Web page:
c/o Teollisen yhteistyön rahasto Oy (FINNFUND)
P.O. Box 147
00181 Helsinki - FINLAND
tel: +358 9 348 434 (please ask for Finnpartnership)
Mifuko, which imports design items from Kenya, upped the game with its business operations. New messaging services help business operations between Finland and Africa.
Minna Impiö and Mari Martikainen, both design graduates of the University of Art and Design Helsinki, founded Mifuko Oy in 2009. The business idea was to import design items made by local artisans from Kenya to the Finnish market. The company received support from Finnpartnership in its search for partners and in drawing up a business plan. “Even after the early days, we have received business partnership support, for example, for travel costs and local consultants’ remunerations. That has been very useful when we have developed our business with the local cooperation partners,” Minna Impiö says.
In the six years that Mifuko has been operating, the company’s business idea has remained unchanged, but there has been a big change in the products imported from Kenya. “We have left bags and jewellery out of our product range and concentrate now solely on Kiondo baskets.”
Kiondo baskets are traditional Kenyan handicrafts, which are weaved using sisal fibre and colourful plastic. Mifuko’s baskets are produced in Machakos, west from the capital, Nairobi. Mifuko buys the baskets from women’s groups in five villages. All in all, handicrafts provide an extra income for more than 300 women. “They produce these baskets when their other duties allow them. The families’ main livelihood is farming.”
Mifuko decided to stop stocking bags and jewellery, because maintaining the quality and production level of the completely hand-made products from recycled materials had its challenges. “The Kiondo baskets that the women weave come in different sizes and shapes. That is not a problem because in the design market a clear stamp of handicraft is an advantage,” Impiö remarks. Mifuko pays the women’s groups 50 per cent when the order is made and the other 50 per cent when the order is complete. Payments are transferred in Kenya using the popular M-Pesa mobile payment service.
“Making the payments is really handy because, to receive the payment, all you need is a mobile phone. Women living out in the country no longer need to travel to the city to withdraw the money.”
Smart phones are becoming increasingly common in the Kenyan countryside. According to Impiö, that will improve communication between Finland and Kenya further. She says that she already communicates with them daily, for example, by using the instant messaging service Whatsapp. “Messages and pictures between us help us keep up to date with our orders’ status. We can also react quickly if something is missing or has been incorrectly done.”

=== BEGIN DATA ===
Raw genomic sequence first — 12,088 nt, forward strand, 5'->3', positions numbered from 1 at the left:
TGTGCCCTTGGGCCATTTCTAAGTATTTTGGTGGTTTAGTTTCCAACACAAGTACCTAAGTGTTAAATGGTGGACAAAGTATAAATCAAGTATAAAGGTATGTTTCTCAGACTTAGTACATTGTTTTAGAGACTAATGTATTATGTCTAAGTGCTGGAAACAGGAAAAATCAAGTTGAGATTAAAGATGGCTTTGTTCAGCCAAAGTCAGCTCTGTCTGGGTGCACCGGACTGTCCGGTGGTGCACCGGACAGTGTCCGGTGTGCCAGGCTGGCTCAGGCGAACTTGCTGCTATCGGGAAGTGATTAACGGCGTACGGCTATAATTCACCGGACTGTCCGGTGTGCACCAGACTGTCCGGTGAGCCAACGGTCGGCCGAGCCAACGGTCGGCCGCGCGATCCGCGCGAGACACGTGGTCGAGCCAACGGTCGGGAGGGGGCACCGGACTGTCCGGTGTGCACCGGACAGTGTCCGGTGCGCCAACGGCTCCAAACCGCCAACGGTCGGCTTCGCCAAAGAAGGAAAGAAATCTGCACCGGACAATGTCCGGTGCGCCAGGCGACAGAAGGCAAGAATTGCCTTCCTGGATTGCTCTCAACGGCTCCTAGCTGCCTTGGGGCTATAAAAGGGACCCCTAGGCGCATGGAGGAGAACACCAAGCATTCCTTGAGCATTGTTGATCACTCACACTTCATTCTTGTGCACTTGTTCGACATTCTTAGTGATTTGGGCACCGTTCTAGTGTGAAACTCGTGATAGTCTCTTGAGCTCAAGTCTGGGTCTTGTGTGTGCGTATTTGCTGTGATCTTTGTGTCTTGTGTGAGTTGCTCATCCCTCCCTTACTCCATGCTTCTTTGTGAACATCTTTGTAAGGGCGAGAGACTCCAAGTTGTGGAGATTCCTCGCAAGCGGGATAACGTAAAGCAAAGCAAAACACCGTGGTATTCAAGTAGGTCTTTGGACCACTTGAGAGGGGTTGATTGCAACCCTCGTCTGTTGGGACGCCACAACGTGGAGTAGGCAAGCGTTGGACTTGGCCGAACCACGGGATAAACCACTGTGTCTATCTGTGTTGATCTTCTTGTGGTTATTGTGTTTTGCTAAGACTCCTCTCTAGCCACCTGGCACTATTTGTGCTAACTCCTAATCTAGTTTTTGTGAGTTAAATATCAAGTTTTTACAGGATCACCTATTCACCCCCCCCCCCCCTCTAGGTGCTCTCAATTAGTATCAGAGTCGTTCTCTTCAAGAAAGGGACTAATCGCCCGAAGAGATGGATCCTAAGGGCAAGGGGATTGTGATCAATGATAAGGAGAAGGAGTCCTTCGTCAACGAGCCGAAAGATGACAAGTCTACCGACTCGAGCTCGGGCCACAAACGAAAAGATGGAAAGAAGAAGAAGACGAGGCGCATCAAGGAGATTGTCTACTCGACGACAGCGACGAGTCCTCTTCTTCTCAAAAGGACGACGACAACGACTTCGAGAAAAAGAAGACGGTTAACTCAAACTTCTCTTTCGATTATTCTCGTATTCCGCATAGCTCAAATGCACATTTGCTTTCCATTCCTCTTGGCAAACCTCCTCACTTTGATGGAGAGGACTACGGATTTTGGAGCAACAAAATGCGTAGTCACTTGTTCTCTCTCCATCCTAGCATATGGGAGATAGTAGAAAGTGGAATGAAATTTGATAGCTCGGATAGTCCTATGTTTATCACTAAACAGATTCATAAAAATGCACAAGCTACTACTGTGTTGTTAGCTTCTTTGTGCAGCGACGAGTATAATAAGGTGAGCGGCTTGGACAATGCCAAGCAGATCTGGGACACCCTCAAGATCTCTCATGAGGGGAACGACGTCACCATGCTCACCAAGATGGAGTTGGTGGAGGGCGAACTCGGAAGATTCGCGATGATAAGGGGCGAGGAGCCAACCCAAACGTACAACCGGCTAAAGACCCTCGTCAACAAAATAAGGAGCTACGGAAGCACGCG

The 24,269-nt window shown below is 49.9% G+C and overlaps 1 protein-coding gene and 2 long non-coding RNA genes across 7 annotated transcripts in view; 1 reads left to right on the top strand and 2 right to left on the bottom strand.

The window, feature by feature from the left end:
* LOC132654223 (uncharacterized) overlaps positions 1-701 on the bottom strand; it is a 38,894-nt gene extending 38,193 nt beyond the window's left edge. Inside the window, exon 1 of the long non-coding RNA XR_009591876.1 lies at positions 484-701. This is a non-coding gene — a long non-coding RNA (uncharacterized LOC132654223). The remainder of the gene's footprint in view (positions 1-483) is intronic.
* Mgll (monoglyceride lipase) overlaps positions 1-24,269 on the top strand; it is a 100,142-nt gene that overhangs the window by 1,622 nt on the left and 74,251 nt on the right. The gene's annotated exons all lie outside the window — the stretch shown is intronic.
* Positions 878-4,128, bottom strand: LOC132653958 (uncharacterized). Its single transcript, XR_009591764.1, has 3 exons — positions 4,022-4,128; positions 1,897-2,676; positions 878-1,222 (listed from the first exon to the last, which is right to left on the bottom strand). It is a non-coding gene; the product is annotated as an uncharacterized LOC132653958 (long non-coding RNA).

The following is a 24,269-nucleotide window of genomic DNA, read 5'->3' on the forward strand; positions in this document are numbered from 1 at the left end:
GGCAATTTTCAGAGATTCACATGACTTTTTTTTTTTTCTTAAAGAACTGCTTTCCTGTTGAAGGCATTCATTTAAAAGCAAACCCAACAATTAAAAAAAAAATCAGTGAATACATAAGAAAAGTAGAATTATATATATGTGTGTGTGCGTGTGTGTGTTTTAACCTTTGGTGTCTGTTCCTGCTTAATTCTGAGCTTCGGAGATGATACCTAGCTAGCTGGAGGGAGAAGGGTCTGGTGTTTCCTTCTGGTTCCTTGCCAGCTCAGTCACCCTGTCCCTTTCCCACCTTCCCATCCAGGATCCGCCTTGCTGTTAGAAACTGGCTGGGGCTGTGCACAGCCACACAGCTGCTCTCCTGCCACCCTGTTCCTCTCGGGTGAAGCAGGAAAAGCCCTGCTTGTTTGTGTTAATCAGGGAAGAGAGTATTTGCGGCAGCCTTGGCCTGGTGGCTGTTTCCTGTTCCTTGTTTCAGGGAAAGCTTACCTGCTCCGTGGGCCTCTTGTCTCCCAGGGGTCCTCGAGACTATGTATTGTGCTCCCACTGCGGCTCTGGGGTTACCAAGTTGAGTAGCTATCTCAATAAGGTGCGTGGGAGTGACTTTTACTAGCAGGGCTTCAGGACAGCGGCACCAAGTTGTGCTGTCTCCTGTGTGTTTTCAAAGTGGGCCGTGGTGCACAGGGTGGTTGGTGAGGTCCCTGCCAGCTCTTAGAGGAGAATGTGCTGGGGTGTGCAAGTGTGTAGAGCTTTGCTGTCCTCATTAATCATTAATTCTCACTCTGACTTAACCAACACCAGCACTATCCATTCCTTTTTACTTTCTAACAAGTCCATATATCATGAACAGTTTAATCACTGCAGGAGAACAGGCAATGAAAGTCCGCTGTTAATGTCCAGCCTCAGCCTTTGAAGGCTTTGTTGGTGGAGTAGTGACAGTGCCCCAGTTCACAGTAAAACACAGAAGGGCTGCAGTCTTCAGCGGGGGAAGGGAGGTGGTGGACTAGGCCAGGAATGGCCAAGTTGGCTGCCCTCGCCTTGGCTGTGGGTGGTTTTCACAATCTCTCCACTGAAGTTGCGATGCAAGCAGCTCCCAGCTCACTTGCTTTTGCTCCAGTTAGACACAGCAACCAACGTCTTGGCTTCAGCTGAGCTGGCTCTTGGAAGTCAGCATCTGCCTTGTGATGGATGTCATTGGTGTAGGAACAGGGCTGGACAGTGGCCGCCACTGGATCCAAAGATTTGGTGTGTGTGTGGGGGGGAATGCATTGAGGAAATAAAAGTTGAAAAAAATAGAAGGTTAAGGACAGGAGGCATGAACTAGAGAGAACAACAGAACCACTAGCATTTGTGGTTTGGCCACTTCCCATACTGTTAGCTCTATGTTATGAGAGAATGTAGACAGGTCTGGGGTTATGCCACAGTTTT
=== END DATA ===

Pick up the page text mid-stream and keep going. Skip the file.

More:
Another major change in Mifuko’s operations has been its expansion to international markets. The company now has stockists from department stores and design chain stores to smaller design shops in more than 20 countries, mainly in Europe. 90 per cent of the products are now sold outside Finland. In Kenya, Mifuko receives help in practical matters from consultants with whom the Finnish company is in close cooperation. An international logistics company transports the products to Finland or directly to the stockists around the world.
The company has an online shop as well, but Impiö and Martikainen intend to continue to concentrate on the stockist network in the future. For a two-person business, running the online shop is too much. According to Impiö, the company mainly finds new customers on international fairs. “Our stands at the fairs are small and humble, but even larger companies have noticed us. The stories behind the products have a growing significance in our marketing.”
There have been some difficult moments along Mifuko’s six-year journey. The design duo has had to learn about entrepreneurship largely on their own and often the hard way. “However, the most rewarding side of running a business is often those difficult moments. Luckily there are the two of us. One has always cheered us along when the other one has had a bad moment.”
This year, Mifuko became a member of the World Fair Trade Organization as the first Finnish design company. The right to use the Fair Trade mark is significant according to Impiö, because more and more consumers want to buy responsibly produced goods. “Becoming a member of the Fair Trade Organization was a long process, because the company’s operations were thoroughly audited.”
The cooperation with the women’s groups spanning over several years has established a strong link with Kenya. Alongside the company, Impiö and Martikainen have started the Mifuko Trust, which aims to improve Kenyan artisans’ livelihood and quality of life in cooperation with local players.
The Mifuko Trust has, among other things, collected funds for the group of women who make the Kiondo baskets to pay for a cow, a cattle shed and the veterinary expenses. “The milk from the cow gives the women extra income. And when the cow in future has a calf, it will be donated to another women’s group.”